There can be little doubt that the victim died at the time of—or soon after—the traumatic event. The edges of the wound are sharp with no signs of remodelling that would indicate survival for even a few days afterwards. The injury to the individual’s nose could have been sufficient to cause her death, as the wound would probably have damaged the network of arteries in the back of her nose. Two plexuses of arteries supply the nose with blood (Pope & Hobbs 2005). The anterior one, known as Kiesselbach’s plexus, is responsible for the majority of nose-bleeds, with bleeding easily controlled by applying pressure. Injury to the posterior (Woodruff’s) plexus tends to cause bleeding down the throat, and can only be controlled by packing the rear of the nasal structures above the soft palate—a procedure unlikely to have been known to Anglo-Saxon practitioners. In the present case, the nasal wound probably caused profuse bleeding from the posterior plexus, leading to death by choking. Whether her death resulted directly from the mutilation or from other injuries, however, is unknowable in the absence of the post-cranial skeleton. […]

The specificity of the wounds strongly suggests that her mutilation was punitive, either at the hands of a local mob marking her perceived offence by established custom, or by local administrators applying legal prescription. In either scenario, the woman—or at least her head—was then outcast to the limit of the local territory. As noted above, the isolated nature of the cranium perhaps indicates punishment at the most local level.

The study has been published in the journal Antiquity and can be read here.


Merovingian-era skeleton found in Norway

Thursday, October 1st, 2020

Archaeologists have unearthed a skeleton from the Merovingian era buried on Gimsøya, one of the islands in the Lofoten archipelago of northwestern Norway. An Iron Age farm was known to have active in the area, so when a new campsite was planned near the town of Hov, archaeologists surveyed the site before construction to salvage any cultural heritage materials.

The first evidence of an ancient burial on the premises was discovered in August: a human femur followed by a hip bone. They were in good enough condition to suggest there might be a fully body in the ground. That proved accurate. The team excavated the bottom half of the body first, and then uncovered the top half.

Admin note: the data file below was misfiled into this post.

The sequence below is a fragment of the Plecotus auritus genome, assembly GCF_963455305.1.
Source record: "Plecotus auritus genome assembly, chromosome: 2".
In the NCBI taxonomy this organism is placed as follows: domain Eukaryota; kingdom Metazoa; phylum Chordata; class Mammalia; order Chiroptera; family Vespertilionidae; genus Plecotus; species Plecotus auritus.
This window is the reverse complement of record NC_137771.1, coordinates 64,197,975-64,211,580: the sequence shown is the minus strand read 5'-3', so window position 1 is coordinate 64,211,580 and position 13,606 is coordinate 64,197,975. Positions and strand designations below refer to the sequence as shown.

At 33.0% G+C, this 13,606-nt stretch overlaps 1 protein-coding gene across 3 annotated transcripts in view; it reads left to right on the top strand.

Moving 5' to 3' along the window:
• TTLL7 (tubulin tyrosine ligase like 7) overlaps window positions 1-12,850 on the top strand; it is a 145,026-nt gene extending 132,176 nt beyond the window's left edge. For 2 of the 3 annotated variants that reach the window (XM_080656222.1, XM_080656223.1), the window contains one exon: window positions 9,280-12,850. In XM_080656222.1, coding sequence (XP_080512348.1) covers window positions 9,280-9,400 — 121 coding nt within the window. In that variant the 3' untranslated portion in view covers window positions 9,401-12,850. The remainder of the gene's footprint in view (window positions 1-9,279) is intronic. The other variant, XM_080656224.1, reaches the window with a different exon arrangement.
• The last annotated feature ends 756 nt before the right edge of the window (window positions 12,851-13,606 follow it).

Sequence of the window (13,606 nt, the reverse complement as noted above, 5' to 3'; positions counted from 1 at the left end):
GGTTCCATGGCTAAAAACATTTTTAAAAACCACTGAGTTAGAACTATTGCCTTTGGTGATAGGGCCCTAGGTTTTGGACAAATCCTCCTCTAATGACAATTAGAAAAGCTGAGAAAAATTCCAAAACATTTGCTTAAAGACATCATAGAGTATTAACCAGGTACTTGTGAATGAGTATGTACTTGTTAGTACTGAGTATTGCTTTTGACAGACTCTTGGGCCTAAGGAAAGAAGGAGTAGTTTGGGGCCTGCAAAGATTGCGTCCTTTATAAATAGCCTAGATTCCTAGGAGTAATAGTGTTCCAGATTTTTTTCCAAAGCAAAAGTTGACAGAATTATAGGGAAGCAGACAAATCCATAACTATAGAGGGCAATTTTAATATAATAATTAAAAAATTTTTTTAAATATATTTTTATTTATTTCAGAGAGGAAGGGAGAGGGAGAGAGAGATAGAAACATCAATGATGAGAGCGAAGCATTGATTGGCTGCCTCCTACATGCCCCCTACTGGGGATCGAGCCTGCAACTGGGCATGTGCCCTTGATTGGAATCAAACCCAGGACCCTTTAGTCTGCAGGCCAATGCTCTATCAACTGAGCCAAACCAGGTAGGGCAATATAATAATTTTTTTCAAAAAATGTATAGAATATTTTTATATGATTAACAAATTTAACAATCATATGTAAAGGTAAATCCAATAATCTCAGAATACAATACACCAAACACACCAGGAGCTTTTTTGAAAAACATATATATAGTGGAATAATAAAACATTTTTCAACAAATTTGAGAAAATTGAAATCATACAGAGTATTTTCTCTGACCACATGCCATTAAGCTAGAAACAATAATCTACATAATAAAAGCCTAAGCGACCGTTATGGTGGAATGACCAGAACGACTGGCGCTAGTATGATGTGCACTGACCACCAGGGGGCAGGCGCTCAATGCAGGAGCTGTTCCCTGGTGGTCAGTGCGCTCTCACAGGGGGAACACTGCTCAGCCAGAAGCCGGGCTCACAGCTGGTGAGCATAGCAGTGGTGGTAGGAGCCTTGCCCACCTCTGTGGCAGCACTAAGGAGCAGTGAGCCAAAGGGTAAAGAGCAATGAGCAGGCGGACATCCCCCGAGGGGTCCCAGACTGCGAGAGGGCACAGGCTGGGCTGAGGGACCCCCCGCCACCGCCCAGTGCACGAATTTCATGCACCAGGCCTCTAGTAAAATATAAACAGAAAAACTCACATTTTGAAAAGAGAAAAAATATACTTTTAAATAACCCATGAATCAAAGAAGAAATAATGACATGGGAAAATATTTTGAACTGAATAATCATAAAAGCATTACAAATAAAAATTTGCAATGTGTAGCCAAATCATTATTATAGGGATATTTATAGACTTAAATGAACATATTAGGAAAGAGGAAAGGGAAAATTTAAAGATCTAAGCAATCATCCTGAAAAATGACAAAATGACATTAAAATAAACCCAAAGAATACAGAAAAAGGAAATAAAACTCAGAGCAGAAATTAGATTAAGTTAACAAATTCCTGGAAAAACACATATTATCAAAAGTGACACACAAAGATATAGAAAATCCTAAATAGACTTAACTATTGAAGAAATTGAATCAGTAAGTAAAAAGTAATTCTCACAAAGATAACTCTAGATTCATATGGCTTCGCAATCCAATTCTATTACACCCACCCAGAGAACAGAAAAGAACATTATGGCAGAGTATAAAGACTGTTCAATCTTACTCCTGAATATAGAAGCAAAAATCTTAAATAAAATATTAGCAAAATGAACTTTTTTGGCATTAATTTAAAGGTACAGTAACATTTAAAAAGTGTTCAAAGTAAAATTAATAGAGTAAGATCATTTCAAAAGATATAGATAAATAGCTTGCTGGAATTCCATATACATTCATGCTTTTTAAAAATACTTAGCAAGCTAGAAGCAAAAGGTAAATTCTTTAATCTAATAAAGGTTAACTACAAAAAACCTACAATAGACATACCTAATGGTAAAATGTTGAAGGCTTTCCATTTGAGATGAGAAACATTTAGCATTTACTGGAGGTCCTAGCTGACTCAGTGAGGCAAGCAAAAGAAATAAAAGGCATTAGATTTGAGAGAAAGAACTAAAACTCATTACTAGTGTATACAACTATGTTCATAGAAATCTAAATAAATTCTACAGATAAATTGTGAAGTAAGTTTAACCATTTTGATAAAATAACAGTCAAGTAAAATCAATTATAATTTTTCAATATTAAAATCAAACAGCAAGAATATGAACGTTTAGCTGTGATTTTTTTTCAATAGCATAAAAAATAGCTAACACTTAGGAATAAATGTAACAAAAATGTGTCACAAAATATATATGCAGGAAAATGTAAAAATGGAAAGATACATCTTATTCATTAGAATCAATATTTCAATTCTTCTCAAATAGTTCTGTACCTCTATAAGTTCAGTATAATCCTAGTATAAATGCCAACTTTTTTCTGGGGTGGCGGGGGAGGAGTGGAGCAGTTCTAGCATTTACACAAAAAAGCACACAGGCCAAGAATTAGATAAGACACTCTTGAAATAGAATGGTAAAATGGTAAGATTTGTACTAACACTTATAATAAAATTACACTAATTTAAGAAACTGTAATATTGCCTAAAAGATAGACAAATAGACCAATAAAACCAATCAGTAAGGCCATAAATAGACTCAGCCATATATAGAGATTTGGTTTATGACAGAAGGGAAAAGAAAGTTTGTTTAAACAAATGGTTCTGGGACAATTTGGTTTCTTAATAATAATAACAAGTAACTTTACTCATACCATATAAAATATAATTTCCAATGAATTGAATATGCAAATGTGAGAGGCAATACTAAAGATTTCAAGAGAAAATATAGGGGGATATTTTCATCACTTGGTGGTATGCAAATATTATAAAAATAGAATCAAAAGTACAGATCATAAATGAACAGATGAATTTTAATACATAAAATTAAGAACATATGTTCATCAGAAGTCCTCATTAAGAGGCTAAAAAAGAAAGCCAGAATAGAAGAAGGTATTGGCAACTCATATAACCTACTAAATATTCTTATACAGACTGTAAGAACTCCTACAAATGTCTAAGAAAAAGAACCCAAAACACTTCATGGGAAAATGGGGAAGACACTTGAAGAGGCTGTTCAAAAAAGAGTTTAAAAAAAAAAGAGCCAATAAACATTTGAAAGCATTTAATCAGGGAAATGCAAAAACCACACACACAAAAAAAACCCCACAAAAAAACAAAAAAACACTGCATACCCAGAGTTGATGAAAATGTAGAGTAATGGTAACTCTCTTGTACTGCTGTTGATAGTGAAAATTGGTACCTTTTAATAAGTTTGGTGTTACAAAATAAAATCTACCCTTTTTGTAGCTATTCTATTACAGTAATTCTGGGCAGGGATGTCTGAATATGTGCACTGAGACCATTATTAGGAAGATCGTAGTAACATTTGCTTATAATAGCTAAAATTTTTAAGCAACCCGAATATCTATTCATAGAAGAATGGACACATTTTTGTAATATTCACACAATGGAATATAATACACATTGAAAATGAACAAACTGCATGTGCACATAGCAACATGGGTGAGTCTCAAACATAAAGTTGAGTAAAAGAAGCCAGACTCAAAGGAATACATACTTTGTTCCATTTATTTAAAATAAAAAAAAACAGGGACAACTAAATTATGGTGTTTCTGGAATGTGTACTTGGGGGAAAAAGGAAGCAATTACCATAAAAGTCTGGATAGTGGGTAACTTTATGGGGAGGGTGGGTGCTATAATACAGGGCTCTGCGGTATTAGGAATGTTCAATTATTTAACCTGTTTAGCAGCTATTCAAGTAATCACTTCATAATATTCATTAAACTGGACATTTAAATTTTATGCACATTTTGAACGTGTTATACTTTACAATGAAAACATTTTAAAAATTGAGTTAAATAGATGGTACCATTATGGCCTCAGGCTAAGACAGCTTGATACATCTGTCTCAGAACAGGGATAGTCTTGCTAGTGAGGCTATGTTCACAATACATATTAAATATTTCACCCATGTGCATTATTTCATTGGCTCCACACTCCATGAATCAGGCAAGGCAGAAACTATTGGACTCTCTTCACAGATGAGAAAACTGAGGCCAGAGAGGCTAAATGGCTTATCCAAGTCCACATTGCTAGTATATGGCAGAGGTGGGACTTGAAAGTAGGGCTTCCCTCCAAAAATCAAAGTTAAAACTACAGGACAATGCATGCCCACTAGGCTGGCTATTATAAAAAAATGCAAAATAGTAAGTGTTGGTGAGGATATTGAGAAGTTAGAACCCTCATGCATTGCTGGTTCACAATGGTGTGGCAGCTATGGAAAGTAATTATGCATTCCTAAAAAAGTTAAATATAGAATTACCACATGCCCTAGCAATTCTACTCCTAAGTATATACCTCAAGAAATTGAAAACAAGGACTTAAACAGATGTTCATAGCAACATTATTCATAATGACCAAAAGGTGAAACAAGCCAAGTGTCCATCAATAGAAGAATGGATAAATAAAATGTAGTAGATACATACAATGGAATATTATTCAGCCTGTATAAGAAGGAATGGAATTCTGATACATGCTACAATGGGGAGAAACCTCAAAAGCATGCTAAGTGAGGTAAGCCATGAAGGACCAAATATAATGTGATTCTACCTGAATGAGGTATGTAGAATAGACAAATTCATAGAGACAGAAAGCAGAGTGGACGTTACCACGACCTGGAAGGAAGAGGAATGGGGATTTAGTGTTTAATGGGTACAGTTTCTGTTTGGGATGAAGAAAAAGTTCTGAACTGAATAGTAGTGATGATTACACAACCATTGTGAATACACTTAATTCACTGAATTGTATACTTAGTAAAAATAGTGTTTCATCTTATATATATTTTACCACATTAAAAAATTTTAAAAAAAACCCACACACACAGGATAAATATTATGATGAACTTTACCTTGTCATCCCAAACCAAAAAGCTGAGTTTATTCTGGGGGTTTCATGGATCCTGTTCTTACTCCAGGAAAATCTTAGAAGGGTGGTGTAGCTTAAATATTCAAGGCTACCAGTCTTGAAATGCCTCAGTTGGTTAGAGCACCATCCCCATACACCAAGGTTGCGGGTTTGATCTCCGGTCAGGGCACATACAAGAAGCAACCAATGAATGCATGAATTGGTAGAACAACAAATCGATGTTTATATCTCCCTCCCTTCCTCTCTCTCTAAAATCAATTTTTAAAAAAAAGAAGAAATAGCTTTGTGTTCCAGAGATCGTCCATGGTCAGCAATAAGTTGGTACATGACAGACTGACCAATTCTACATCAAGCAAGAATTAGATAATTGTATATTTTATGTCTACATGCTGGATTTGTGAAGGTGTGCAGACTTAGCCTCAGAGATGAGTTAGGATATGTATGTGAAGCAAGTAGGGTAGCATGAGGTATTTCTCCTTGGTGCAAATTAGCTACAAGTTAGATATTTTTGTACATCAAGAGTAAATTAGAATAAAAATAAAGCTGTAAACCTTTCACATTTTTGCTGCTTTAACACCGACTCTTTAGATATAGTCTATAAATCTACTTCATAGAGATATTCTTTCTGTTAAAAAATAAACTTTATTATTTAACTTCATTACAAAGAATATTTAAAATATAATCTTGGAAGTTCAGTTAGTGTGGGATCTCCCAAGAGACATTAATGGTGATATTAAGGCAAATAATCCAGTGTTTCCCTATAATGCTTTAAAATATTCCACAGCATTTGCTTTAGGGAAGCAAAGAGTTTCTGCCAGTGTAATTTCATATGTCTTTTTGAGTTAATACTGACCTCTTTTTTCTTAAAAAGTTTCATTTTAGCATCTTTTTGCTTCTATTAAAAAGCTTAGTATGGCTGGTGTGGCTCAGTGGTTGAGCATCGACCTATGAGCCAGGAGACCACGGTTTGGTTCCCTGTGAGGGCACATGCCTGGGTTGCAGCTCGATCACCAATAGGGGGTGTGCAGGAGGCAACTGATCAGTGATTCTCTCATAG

The skeleton was crouched in a fetal-like position, with one arm pulled up towards the head and the other with a clenched fist.

Archaeologists believe the individual was a man, but they are not certain. “The person is clearly not one of those who stood tallest in society, because there is no great decoration, weapons or such things. So far it seems that the individual had an ax, and not much more than that,” said Niemi.

However, it appears the axe is strangely placed: “Right now we are trying to find out if the axe is stuck in the lower jaw or lying next to it.”

The bones have not been radiocarbon dated yet and the axe can’t be dates, so there were no grave goods that might provide a possible date range. Based on the age of charcoal samples recovered in an associated cultivation layer near the skeleton, archaeologists estimate the burial dates to the Merovingian era, the 8th or 9th century.

What makes this modest burial of an unknown individual so unusual is that it somehow managed to survive at all. It’s a total fluke that it wasn’t destroyed over centuries of agricultural use. Just how much of a fluke is underscored by the discovery of plow furroughs not eight inches away from the skull. The area was aggressively exploited in the 1950s and 60s for its rich peat deposits which were bulldozed and stripped away. This person was buried down deep originally, and that extra depth is what saved it from destruction.

All of the findings from the excavation, skeleton and axe included, will be sent to the University of Tromsø for storage and examination.





October 2020